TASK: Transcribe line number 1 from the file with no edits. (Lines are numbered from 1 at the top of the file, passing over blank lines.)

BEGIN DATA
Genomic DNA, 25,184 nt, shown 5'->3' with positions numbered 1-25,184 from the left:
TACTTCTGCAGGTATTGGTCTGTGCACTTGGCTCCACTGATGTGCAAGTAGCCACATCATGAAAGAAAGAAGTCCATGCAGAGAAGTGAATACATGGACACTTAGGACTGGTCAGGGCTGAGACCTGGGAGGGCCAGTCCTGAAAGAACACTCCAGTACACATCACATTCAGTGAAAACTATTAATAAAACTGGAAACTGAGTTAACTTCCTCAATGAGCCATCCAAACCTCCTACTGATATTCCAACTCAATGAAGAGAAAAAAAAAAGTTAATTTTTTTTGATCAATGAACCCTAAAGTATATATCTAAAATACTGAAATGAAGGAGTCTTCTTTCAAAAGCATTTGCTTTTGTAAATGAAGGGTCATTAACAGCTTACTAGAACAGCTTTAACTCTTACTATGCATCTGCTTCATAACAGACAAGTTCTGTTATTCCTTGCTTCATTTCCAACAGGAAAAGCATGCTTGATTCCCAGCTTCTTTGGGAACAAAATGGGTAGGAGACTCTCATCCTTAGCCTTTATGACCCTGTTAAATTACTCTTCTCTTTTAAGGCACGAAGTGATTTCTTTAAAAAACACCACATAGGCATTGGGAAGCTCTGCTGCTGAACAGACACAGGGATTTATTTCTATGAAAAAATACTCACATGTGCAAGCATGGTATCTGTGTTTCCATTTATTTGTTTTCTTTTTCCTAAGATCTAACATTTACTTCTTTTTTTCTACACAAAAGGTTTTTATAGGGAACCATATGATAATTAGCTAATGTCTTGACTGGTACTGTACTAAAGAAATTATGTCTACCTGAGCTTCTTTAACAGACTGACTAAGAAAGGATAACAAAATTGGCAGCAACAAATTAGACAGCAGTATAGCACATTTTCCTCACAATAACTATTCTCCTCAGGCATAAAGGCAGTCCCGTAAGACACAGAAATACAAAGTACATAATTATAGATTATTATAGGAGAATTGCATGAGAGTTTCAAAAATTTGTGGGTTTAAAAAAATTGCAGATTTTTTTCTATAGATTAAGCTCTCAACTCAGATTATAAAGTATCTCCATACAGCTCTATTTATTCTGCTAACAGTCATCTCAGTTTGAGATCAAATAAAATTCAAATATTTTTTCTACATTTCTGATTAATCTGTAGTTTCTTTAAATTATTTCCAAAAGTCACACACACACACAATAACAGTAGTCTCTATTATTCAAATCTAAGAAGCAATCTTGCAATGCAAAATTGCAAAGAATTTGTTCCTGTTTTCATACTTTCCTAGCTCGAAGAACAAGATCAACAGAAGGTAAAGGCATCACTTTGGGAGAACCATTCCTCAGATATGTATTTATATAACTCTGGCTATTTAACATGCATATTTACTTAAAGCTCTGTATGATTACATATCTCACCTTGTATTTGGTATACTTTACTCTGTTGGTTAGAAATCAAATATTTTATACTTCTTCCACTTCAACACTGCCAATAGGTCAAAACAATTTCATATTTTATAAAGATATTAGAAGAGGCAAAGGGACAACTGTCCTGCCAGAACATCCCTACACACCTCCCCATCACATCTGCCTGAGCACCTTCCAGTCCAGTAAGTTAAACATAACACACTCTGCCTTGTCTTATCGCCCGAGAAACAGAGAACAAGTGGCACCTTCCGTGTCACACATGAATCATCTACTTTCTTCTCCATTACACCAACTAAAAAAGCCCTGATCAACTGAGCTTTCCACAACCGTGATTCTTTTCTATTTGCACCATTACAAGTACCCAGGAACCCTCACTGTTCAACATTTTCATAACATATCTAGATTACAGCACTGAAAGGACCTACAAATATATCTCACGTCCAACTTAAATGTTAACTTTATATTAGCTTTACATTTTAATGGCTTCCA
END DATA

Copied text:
Genomic DNA, 25,184 nt, shown 5'->3' with positions numbered 1-25,184 from the left: